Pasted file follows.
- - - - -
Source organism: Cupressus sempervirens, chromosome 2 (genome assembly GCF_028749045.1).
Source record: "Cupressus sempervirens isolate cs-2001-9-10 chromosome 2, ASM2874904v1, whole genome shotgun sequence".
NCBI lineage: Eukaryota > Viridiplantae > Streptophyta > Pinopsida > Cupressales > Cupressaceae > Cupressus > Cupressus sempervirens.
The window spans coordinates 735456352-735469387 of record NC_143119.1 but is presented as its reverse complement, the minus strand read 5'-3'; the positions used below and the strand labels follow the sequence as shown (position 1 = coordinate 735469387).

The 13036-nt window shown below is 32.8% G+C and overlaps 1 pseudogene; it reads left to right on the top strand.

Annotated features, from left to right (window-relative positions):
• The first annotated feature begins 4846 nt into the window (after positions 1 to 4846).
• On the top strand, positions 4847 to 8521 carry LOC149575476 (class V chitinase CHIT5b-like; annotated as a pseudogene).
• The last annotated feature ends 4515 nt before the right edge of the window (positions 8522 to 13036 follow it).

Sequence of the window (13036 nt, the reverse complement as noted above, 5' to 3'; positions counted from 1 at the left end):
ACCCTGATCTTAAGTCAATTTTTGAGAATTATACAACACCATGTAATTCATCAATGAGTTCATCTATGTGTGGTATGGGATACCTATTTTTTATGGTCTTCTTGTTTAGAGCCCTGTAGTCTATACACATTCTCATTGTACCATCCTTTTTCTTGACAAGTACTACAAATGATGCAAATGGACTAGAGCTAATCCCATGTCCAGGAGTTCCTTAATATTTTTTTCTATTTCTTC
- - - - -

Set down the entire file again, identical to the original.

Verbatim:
Source organism: Cupressus sempervirens, chromosome 2 (genome assembly GCF_028749045.1).
Source record: "Cupressus sempervirens isolate cs-2001-9-10 chromosome 2, ASM2874904v1, whole genome shotgun sequence".
NCBI lineage: Eukaryota > Viridiplantae > Streptophyta > Pinopsida > Cupressales > Cupressaceae > Cupressus > Cupressus sempervirens.
The window spans coordinates 735456352-735469387 of record NC_143119.1 but is presented as its reverse complement, the minus strand read 5'-3'; the positions used below and the strand labels follow the sequence as shown (position 1 = coordinate 735469387).

The 13036-nt window shown below is 32.8% G+C and overlaps 1 pseudogene; it reads left to right on the top strand.

Annotated features, from left to right (window-relative positions):
• The first annotated feature begins 4846 nt into the window (after positions 1 to 4846).
• On the top strand, positions 4847 to 8521 carry LOC149575476 (class V chitinase CHIT5b-like; annotated as a pseudogene).
• The last annotated feature ends 4515 nt before the right edge of the window (positions 8522 to 13036 follow it).

Sequence of the window (13036 nt, the reverse complement as noted above, 5' to 3'; positions counted from 1 at the left end):
ACCCTGATCTTAAGTCAATTTTTGAGAATTATACAACACCATGTAATTCATCAATGAGTTCATCTATGTGTGGTATGGGATACCTATTTTTTATGGTCTTCTTGTTTAGAGCCCTGTAGTCTATACACATTCTCATTGTACCATCCTTTTTCTTGACAAGTACTACAAATGATGCAAATGGACTAGAGCTAATCCCATGTCCAGGAGTTCCTTAATATTTTTTTCTATTTCTTC